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5.7: Vapor Deposition

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    The growth of the cloud drop depends initially on vapor deposition, where water vapor diffuses to the cloud drop, sticks, and thus makes it grow. The supersaturation of the environment, \(s_{env}\), must be greater than \(s_k\) for this to happen, but as the drop continues to grow, \(s_k\) approaches 0 (i.e., \(e_{eq}\) approaches \(e_s\)), so smaller amounts of supersaturation still allow the cloud drop to grow. Deriving the actual equation for growth is complex, but the physical concepts are straightforward.

    • The growth rate (dmd/dt, where md is the mass of the drop) is proportional to senvsk. Physically, this statement means that the greater the difference between the supersaturation in the environment and supersaturation at the particle’s surface, the faster water vapor will diffuse and stick on the surface. For instance, if senv equaled s, then the evaporation and condensation of water on the particle’s surface would be equal and there would be no mass growth.
    • As water vapor diffuses to the drop and forms water, energy is released (i.e., latent heat of condensation) and this raises the temperature of the cloud drop surface, Tsfc, so that Tsfc > Tenv. But an outward energy flow occurs and is proportional to TsfcTenv. Physically, this statement means that the particle and the air molecules around it are warmed by latent heat release. These warmer molecules lose some of this energy by colliding with the cooler molecules further away from the particle and warm them by increasing their kinetic energy (Figure \(\PageIndex{1}\)).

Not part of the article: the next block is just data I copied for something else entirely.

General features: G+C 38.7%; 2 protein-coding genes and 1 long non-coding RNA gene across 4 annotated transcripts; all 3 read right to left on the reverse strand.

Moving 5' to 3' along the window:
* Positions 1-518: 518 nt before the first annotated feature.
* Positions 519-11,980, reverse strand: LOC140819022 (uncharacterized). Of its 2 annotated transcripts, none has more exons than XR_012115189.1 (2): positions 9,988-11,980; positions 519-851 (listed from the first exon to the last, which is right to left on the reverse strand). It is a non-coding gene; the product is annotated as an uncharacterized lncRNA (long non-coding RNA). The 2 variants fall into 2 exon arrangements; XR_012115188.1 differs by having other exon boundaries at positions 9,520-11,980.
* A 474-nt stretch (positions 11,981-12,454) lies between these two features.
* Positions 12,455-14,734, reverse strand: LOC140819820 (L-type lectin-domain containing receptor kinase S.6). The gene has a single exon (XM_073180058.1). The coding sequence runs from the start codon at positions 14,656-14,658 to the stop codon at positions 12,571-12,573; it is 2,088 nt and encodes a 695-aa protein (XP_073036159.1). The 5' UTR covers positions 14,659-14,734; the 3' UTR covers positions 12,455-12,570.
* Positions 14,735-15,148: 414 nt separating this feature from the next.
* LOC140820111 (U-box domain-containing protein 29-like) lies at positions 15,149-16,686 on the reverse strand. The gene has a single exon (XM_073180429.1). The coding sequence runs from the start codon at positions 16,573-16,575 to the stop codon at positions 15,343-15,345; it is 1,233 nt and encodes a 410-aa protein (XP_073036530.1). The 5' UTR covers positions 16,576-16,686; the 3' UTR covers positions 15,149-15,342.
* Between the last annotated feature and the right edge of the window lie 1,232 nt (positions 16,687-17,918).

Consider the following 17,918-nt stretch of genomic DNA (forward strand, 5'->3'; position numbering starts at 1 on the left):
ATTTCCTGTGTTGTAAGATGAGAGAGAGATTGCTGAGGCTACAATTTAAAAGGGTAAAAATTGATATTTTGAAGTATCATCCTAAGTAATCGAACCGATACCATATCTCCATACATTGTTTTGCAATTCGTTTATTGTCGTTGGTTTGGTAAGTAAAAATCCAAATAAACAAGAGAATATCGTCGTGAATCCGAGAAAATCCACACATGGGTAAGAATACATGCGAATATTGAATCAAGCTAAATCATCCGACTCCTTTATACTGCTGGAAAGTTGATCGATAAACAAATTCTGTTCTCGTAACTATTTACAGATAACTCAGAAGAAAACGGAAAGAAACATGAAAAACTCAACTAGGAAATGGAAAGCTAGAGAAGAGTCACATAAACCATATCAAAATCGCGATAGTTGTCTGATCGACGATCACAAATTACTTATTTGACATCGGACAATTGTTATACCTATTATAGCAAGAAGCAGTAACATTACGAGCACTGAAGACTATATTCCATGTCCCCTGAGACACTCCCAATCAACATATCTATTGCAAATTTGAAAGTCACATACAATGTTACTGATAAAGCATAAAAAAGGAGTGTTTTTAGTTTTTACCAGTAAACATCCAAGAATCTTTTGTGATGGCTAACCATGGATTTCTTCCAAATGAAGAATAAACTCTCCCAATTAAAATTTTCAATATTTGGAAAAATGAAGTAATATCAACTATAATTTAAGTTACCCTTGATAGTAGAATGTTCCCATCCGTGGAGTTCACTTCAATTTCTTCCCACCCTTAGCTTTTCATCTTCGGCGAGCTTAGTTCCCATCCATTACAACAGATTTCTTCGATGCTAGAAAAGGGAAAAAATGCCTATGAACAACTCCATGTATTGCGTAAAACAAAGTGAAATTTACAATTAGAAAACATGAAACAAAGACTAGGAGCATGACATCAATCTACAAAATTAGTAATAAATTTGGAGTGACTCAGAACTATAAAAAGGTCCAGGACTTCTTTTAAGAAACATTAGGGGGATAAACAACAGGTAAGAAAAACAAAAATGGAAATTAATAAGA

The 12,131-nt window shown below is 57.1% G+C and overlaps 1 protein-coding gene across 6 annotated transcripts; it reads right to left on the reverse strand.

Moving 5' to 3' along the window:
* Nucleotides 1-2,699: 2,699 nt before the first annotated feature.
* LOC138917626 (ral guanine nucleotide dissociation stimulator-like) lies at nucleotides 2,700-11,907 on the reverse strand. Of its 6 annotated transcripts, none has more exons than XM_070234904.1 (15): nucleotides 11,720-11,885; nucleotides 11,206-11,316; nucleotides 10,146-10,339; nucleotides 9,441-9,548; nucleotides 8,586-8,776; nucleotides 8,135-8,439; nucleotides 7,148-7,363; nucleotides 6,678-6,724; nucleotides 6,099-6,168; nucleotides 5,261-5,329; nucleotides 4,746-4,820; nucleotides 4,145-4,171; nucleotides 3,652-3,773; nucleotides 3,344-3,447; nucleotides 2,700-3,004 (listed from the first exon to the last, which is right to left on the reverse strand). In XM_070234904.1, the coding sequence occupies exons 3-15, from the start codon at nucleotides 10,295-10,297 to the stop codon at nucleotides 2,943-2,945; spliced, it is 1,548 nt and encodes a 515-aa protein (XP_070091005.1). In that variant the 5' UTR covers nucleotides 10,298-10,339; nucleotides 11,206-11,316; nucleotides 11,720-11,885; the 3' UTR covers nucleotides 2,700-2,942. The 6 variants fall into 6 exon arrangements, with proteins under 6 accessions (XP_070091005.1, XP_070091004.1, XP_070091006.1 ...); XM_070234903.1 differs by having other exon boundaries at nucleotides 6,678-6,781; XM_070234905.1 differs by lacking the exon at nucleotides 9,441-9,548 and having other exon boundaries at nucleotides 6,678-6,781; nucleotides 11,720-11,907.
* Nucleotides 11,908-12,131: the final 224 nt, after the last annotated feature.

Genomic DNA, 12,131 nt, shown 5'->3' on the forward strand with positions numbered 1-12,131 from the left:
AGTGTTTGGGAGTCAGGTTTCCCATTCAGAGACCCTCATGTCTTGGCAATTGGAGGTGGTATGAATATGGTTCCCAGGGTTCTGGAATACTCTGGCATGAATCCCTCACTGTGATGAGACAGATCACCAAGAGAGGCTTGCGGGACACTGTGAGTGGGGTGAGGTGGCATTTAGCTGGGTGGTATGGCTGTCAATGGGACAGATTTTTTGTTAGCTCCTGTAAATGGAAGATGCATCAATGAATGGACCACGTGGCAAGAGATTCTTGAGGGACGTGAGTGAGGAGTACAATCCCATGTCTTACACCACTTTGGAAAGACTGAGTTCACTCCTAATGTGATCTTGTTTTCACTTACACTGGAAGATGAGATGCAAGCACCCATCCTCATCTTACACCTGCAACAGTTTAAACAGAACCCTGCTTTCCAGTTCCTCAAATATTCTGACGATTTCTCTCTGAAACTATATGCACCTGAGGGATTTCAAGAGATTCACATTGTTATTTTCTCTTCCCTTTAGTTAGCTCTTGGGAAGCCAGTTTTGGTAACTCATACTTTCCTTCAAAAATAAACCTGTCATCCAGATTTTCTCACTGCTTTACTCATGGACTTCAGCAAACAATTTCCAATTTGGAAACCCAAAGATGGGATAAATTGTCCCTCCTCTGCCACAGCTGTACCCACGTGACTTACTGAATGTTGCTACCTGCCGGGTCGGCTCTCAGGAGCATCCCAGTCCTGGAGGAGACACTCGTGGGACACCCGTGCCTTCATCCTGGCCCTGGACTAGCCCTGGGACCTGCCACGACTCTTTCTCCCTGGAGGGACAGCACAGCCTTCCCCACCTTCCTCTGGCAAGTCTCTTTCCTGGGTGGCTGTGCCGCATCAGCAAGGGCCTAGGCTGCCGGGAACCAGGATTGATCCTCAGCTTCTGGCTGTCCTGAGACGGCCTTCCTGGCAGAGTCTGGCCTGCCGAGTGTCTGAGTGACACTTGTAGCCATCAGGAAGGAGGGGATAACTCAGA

屏幕快照 2019-08-16 下午7.24.22.png
    Figure \(\PageIndex{1}\): Schematic of the two physical processes in the growth of a cloud drop by vapor deposition. One is vapor deposition and the other is the transfer of condensational heating to the atmosphere; Credit: W. Brune (after Lamb and Verlinde)

    When we account for both the flow of water molecules to the cloud drop surface and the flow of energy away from the surface, we can show that:

    \[\frac{d m_{d}}{d t}=4 \pi r_{d} \rho_{l} G(T, p)\left(s_{e n v}-s_{k}\right)\]

    where G is a coefficient that is a function of T and p, ρL is the density of liquid water, and the other variables have already been defined. G incorporates the effects of the mass transport of water vapor molecules to the surface and the transport of heat generated on condensation away from the particle surface. As a result, the drop radius grows as the square root of a constant times time (Figure \(\PageIndex{2}\)).

    \[r_{d}=(\mathrm{C} \text { time })^{1 / 2}\]

    屏幕快照 2019-08-16 下午7.26.37.png
    Figure \(\PageIndex{2}\): Growth of a cloud drop by vapor deposition as a function of time. Dashed lines indicate drop size after the typical cloud lifetime. Credit: W. Brune

    Physical Explanation

    • The nucleated cloud drop radius increases fairly rapidly at the beginning, but within minutes slows down because of the square root dependence on time.
    • So, cloud drops can grow to 10–20 μm in 15 or so minutes, but then grow bigger much more slowly.
    • Since a typical cloud only lasts 10s of minutes, it is not possible for cloud drops to grow into rain drops by vapor deposition alone.
    • CCN nucleation followed by vapor deposition can make clouds, but it can’t make them rain.
    • We can develop a similar expression for vapor deposition on ice, but the vapor depositional growth on ice is a little faster than on liquid.


    We need other processes to get cloud drops big enough to form precipitation, either liquid or solid.

    This page titled 5.7: Vapor Deposition is shared under a CC BY-NC-SA 4.0 license and was authored, remixed, and/or curated by William Brune (John A. Dutton: e-Education Institute) via source content that was edited to the style and standards of the LibreTexts platform; a detailed edit history is available upon request.